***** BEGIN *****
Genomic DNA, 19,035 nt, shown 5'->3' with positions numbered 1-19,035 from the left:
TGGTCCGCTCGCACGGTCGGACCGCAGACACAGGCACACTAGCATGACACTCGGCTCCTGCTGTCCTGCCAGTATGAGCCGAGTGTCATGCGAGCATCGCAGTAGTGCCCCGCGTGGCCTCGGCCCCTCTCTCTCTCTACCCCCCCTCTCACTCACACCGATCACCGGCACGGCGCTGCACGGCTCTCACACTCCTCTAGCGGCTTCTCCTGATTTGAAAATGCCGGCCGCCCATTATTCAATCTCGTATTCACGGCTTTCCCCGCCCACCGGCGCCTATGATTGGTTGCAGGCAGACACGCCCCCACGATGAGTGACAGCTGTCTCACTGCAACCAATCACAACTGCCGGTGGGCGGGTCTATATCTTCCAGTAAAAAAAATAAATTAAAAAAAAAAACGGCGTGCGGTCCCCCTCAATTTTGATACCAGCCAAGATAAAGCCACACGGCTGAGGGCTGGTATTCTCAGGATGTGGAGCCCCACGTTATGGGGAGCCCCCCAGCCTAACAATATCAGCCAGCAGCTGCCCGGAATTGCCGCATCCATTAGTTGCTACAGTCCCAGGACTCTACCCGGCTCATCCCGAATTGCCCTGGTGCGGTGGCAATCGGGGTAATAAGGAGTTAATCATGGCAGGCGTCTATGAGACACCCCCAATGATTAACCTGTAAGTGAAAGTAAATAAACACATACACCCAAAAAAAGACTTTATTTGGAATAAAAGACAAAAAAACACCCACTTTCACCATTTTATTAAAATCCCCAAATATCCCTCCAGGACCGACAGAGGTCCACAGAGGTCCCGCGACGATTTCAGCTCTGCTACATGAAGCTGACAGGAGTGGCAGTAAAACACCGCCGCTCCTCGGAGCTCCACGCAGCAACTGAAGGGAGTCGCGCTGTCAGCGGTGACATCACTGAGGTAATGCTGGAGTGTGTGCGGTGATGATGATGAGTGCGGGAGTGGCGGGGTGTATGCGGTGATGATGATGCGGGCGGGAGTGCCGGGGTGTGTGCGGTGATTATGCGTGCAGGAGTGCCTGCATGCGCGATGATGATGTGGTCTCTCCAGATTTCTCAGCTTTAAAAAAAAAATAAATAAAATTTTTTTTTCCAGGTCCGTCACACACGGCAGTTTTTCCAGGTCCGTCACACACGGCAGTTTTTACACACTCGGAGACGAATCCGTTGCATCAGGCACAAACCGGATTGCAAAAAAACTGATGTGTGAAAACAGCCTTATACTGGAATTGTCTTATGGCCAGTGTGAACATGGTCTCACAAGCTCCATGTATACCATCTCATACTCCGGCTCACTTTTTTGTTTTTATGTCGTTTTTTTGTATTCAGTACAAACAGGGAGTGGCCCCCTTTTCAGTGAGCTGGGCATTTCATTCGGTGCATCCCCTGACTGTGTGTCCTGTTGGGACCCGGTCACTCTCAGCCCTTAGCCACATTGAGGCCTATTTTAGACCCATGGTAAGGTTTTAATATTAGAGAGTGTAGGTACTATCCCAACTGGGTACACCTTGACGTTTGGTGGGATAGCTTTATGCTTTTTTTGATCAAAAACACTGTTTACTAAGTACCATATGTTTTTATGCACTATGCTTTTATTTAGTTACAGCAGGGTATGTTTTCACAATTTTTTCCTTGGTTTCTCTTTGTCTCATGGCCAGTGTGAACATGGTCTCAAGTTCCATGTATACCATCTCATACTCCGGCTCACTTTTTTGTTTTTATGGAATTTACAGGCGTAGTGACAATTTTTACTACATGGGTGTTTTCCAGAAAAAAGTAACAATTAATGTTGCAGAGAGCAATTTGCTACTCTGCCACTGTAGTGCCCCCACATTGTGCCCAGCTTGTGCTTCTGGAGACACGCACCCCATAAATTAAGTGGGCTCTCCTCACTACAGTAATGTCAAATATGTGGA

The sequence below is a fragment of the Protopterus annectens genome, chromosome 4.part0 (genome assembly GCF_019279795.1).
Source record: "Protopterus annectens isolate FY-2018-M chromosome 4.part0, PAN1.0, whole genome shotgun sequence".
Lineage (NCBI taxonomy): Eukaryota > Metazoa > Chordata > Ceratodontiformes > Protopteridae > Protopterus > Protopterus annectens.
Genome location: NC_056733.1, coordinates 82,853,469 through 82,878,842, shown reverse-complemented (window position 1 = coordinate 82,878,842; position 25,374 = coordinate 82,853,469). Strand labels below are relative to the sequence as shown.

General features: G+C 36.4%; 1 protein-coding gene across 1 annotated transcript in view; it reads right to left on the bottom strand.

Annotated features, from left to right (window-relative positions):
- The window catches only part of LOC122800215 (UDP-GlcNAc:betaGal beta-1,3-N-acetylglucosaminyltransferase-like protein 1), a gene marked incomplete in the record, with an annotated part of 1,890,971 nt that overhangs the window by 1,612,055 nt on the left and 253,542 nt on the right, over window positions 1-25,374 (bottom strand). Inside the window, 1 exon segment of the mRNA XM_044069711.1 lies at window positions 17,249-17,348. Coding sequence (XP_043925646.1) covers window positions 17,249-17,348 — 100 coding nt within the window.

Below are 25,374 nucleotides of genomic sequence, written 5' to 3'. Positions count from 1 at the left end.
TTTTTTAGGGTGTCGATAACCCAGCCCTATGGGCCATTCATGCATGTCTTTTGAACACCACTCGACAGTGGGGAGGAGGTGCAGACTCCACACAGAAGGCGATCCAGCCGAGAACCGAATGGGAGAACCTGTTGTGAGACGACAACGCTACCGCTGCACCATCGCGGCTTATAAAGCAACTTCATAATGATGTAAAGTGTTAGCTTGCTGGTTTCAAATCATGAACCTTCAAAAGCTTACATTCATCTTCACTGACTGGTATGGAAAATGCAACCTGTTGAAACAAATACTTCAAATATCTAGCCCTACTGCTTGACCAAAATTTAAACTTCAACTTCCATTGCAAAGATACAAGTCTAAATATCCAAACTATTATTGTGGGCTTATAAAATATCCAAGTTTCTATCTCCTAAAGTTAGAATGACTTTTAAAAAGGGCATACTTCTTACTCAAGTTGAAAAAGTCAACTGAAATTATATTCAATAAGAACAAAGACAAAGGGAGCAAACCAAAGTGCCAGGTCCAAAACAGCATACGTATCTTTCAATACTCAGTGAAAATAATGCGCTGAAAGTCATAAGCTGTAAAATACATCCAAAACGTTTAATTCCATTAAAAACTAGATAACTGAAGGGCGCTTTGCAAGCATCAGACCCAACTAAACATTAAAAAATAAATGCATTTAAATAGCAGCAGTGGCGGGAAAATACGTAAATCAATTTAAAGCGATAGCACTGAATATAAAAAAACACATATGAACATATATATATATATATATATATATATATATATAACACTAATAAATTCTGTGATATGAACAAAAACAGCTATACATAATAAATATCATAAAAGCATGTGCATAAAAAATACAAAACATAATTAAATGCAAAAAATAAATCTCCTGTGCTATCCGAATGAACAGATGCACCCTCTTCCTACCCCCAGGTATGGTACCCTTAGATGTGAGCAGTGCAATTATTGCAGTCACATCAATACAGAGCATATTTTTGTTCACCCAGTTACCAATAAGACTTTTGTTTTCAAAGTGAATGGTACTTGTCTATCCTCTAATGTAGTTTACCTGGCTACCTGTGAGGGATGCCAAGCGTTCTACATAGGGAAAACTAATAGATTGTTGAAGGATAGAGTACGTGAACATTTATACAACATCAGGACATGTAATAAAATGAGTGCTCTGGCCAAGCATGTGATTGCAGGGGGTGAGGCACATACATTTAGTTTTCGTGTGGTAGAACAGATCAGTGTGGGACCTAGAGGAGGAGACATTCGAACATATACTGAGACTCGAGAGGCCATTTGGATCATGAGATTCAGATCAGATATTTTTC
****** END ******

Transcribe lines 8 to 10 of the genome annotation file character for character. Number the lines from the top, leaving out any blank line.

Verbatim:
Annotated features, from left to right (window-relative positions):
- The window catches only part of LOC122800215 (UDP-GlcNAc:betaGal beta-1,3-N-acetylglucosaminyltransferase-like protein 1), a gene marked incomplete in the record, with an annotated part of 1,890,971 nt that overhangs the window by 1,612,055 nt on the left and 253,542 nt on the right, over window positions 1-25,374 (bottom strand). Inside the window, 1 exon segment of the mRNA XM_044069711.1 lies at window positions 17,249-17,348. Coding sequence (XP_043925646.1) covers window positions 17,249-17,348 — 100 coding nt within the window.

Below are 25,374 nucleotides of genomic sequence, written 5' to 3'. Positions count from 1 at the left end.